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ABSTRACT: The mechanisms underlying the potentially beneficial effect of bone marrow stem cells (BMSCs) on spinal cord injury (SCI) are unknown. Therefore, the aim of the present study was to explore the protective effect of BMSCs in rats with SCI. A total of 45 adult male Sprague-Dawley rats were randomly divided into three groups; the SCI group (n=15), the BMSC group (n=15) and the sham-operation group (n=15). In the SCI and BMSC treatment groups, a modified Allen's weight-drop technique was used to induce SCI. The BMSC treatment group received an injection of BMSCs using a microneedle into the epicenter of the spinal cord 24 h after injury. Rats in the sham-operation group were not subjected to SCI; however, the corresponding vertebral laminae were removed. Seven days after transplantation, a rapid recovery was observed in the Basso, Beattie and Bresnahan (BBB) scores of the BMSC treatment group, whereas the BBB scores in the SCI group remained low (P<0.05). Caspase-12 expression in the SCI group was increased compared with that in the sham-operation group, whereas caspase-12 expression was attenuated 24 h after transplantation in the BMSC treatment group (P<0.05). In conclusion, the transplantation of BMSCs may improve locomotor function and attenuate caspase-12 expression following SCI. Therefore, it is likely to be an effective strategy for preventing severe injury of the spinal cord.Experimental and therapeutic medicine 09/2013; 6(3):671-674. · 0.34 Impact Factor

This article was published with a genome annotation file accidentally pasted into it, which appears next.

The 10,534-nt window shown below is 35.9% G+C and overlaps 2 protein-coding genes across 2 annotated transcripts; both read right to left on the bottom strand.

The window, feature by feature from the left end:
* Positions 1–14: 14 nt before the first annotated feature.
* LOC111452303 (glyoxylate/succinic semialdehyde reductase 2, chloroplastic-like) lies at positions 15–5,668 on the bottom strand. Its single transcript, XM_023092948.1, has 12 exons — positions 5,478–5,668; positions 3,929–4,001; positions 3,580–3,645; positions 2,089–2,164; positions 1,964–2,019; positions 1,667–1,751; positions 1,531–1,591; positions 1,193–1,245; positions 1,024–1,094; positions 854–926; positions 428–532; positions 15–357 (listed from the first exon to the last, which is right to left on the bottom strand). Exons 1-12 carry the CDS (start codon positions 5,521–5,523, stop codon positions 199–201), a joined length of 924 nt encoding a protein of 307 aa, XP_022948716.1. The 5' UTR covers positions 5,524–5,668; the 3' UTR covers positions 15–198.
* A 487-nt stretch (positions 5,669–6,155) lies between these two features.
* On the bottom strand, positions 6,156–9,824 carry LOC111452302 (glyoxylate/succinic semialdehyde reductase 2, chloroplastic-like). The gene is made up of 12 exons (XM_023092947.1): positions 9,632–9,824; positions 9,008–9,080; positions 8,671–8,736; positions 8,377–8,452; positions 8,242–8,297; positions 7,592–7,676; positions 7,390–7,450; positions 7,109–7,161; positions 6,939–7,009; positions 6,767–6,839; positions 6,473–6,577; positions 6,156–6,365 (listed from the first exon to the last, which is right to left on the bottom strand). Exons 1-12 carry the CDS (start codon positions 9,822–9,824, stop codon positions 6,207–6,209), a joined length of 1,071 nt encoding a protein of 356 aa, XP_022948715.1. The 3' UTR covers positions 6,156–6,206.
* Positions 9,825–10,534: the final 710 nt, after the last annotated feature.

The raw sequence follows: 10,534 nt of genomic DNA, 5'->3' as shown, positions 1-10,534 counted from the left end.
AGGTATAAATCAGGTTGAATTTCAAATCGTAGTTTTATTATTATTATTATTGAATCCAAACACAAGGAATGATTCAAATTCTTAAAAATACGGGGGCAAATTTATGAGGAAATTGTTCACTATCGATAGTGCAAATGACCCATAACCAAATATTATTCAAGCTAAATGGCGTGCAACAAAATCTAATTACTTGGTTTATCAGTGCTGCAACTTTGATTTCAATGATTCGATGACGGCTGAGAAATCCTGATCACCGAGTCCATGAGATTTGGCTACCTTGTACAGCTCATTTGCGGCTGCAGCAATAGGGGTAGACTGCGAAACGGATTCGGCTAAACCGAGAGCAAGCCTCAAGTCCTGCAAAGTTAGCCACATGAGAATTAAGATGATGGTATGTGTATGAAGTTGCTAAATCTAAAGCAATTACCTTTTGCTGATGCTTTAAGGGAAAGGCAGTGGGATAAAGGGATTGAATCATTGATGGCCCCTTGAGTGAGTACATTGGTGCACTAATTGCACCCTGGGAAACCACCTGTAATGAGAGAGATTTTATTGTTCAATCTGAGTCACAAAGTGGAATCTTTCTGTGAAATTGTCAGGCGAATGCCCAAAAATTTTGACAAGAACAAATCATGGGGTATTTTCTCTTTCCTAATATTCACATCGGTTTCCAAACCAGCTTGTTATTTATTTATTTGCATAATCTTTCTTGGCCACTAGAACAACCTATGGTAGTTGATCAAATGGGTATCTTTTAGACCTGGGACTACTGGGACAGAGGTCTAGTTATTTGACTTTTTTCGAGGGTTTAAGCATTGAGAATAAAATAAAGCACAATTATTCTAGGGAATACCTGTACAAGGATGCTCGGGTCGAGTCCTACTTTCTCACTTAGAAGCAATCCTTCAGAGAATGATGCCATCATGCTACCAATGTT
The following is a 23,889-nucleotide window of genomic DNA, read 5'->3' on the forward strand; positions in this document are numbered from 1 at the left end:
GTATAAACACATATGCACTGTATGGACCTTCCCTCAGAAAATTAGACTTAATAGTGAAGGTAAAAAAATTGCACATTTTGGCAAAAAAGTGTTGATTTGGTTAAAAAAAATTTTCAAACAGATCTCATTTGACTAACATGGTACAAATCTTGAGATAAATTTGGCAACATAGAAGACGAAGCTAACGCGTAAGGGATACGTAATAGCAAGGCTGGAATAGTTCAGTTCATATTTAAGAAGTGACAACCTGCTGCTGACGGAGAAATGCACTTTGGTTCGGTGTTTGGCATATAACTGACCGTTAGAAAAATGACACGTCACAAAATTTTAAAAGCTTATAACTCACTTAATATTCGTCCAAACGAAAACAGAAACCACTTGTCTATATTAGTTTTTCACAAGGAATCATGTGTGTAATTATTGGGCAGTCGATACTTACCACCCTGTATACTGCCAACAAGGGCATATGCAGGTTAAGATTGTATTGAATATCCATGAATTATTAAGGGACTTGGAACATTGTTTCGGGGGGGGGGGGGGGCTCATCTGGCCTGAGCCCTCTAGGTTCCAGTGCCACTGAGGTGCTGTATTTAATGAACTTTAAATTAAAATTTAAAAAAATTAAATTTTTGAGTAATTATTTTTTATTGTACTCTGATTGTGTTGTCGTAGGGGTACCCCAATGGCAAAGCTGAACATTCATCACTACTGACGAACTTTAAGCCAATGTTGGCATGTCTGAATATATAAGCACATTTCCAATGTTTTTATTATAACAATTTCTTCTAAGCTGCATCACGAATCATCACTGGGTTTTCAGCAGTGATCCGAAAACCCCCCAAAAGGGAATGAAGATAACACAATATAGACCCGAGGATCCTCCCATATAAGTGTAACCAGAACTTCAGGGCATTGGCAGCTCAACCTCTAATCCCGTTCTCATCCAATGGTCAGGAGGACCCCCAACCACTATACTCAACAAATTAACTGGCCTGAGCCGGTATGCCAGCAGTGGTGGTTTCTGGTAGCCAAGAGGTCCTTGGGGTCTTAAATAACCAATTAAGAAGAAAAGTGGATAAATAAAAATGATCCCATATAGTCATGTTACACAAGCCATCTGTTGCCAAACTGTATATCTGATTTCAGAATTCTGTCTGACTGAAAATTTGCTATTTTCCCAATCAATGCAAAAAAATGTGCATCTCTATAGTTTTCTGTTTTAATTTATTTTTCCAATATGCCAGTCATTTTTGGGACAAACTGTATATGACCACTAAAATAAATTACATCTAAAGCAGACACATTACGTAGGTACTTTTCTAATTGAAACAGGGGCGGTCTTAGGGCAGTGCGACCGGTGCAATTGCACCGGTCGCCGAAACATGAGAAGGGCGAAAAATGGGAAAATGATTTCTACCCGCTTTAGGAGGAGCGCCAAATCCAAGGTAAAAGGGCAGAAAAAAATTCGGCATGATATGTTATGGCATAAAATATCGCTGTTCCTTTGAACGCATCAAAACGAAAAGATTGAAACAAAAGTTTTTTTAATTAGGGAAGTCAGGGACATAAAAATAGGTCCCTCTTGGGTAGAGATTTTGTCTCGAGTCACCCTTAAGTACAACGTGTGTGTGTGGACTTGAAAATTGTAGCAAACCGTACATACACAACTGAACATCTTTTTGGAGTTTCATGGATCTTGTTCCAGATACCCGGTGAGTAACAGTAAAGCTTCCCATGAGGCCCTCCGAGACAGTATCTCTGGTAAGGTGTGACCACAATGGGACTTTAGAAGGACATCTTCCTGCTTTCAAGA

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ABSTRACT: It has been demonstrated that the infusion of bone marrow stromal cells (BMSCs) through the cerebrospinal fluid (CSF) has beneficial effects on acute spinal cord injury (SCI) in rats. The present study examined whether BMSC infusion into the CSF is effective for subacute (1- and 2-week post-injury), and/or chronic (4-week post-injury) SCI in rats. The spinal cord was contused by dropping a weight at the thoracic 8-9 levels. BMSCs cultured from GFP-transgenic rats of the same strain were injected three times (once weekly) into the CSF through the fourth ventricle, beginning at 1, 2 and 4 weeks post-injury. At 4 weeks after initial injection, the average BBB score for locomotor assessment increased from 1.0-3.5 points before injection to 9.0-10.9 points in the BMSC-injection subgroups, while, in the PBS (vehicle)-injection subgroups, it increased only from 0.5-4.0 points before injection to 3.0-5.1 points. Numerous axons associated with Schwann cells extended longitudinally through the connective tissue matrices in the astrocyte-devoid lesion without being blocked at either the rostral or the caudal borders in the BMSC-injection subgroups. A small number of BMSCs were found to survive within the spinal cord lesion in SCI of the 1-week post-injury at 2 days of injection, but none at 7 days. No BMSCs were found in the spinal cord lesion at 2 days or at 7 days in the SCI of the 2-week and the 4-week post-injury groups. In an in vitro experiment, BMSC-injected CSF promoted the survival and the neurite extension of cultured neurons more effectively than did the PBS-injected CSF. These results indicate that BMSCs had beneficial effects on locomotor improvement as well as on axonal regeneration in both subacute and chronic SCI rats, and the results also suggest that BMSCs might function as neurotrophic sources via the CSF.PLoS ONE 01/2013; 8(9):e73494. · 3.53 Impact Factor